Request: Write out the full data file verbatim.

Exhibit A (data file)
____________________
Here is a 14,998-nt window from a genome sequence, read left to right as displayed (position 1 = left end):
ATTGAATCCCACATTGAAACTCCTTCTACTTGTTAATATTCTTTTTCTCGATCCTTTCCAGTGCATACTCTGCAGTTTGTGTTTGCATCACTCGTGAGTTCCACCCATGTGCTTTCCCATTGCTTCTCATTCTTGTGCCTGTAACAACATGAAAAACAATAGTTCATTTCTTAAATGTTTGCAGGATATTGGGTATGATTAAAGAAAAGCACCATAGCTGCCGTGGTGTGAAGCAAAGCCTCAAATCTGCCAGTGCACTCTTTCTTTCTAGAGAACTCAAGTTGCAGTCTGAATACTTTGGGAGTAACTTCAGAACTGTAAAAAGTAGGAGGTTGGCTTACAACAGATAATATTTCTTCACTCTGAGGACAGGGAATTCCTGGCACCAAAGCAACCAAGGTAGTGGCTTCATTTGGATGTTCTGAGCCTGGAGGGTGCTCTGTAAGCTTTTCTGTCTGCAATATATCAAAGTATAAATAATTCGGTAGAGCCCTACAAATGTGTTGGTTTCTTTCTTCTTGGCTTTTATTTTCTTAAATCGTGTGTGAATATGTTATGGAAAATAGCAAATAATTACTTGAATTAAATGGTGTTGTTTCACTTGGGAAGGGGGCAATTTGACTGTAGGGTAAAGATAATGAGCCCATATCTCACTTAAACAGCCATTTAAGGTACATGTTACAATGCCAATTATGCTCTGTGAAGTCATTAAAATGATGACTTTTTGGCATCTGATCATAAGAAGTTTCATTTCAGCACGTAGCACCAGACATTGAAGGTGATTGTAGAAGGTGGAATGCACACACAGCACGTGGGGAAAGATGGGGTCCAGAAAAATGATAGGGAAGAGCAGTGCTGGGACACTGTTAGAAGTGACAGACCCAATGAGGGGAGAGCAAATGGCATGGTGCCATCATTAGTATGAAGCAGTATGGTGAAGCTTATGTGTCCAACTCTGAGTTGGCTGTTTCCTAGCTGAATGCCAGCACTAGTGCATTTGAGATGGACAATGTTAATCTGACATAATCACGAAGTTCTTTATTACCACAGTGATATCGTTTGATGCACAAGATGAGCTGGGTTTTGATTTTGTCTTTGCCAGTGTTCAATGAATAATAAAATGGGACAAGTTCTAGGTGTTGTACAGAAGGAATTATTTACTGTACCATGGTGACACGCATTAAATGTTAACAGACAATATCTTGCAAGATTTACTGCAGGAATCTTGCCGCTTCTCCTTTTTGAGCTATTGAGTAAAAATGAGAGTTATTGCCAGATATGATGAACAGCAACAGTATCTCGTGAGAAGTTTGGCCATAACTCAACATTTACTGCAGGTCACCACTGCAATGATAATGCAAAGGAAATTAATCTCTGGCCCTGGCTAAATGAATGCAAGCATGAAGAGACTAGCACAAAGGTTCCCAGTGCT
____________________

Here is a 14,998-nt window from a genome sequence, read left to right as displayed (position 1 = left end):
ATTGAATCCCACATTGAAACTCCTTCTACTTGTTAATATTCTTTTTCTCGATCCTTTCCAGTGCATACTCTGCAGTTTGTGTTTGCATCACTCGTGAGTTCCACCCATGTGCTTTCCCATTGCTTCTCATTCTTGTGCCTGTAACAACATGAAAAACAATAGTTCATTTCTTAAATGTTTGCAGGATATTGGGTATGATTAAAGAAAAGCACCATAGCTGCCGTGGTGTGAAGCAAAGCCTCAAATCTGCCAGTGCACTCTTTCTTTCTAGAGAACTCAAGTTGCAGTCTGAATACTTTGGGAGTAACTTCAGAACTGTAAAAAGTAGGAGGTTGGCTTACAACAGATAATATTTCTTCACTCTGAGGACAGGGAATTCCTGGCACCAAAGCAACCAAGGTAGTGGCTTCATTTGGATGTTCTGAGCCTGGAGGGTGCTCTGTAAGCTTTTCTGTCTGCAATATATCAAAGTATAAATAATTCGGTAGAGCCCTACAAATGTGTTGGTTTCTTTCTTCTTGGCTTTTATTTTCTTAAATCGTGTGTGAATATGTTATGGAAAATAGCAAATAATTACTTGAATTAAATGGTGTTGTTTCACTTGGGAAGGGGGCAATTTGACTGTAGGGTAAAGATAATGAGCCCATATCTCACTTAAACAGCCATTTAAGGTACATGTTACAATGCCAATTATGCTCTGTGAAGTCATTAAAATGATGACTTTTTGGCATCTGATCATAAGAAGTTTCATTTCAGCACGTAGCACCAGACATTGAAGGTGATTGTAGAAGGTGGAATGCACACACAGCACGTGGGGAAAGATGGGGTCCAGAAAAATGATAGGGAAGAGCAGTGCTGGGACACTGTTAGAAGTGACAGACCCAATGAGGGGAGAGCAAATGGCATGGTGCCATCATTAGTATGAAGCAGTATGGTGAAGCTTATGTGTCCAACTCTGAGTTGGCTGTTTCCTAGCTGAATGCCAGCACTAGTGCATTTGAGATGGACAATGTTAATCTGACATAATCACGAAGTTCTTTATTACCACAGTGATATCGTTTGATGCACAAGATGAGCTGGGTTTTGATTTTGTCTTTGCCAGTGTTCAATGAATAATAAAATGGGACAAGTTCTAGGTGTTGTACAGAAGGAATTATTTACTGTACCATGGTGACACGCATTAAATGTTAACAGACAATATCTTGCAAGATTTACTGCAGGAATCTTGCCGCTTCTCCTTTTTGAGCTATTGAGTAAAAATGAGAGTTATTGCCAGATATGATGAACAGCAACAGTATCTCGTGAGAAGTTTGGCCATAACTCAACATTTACTGCAGGTCACCACTGCAATGATAATGCAAAGGAAATTAATCTCTGGCCCTGGCTAAATGAATGCAAGCATGAAGAGACTAGCACAAAGGTTCCCAGTGCT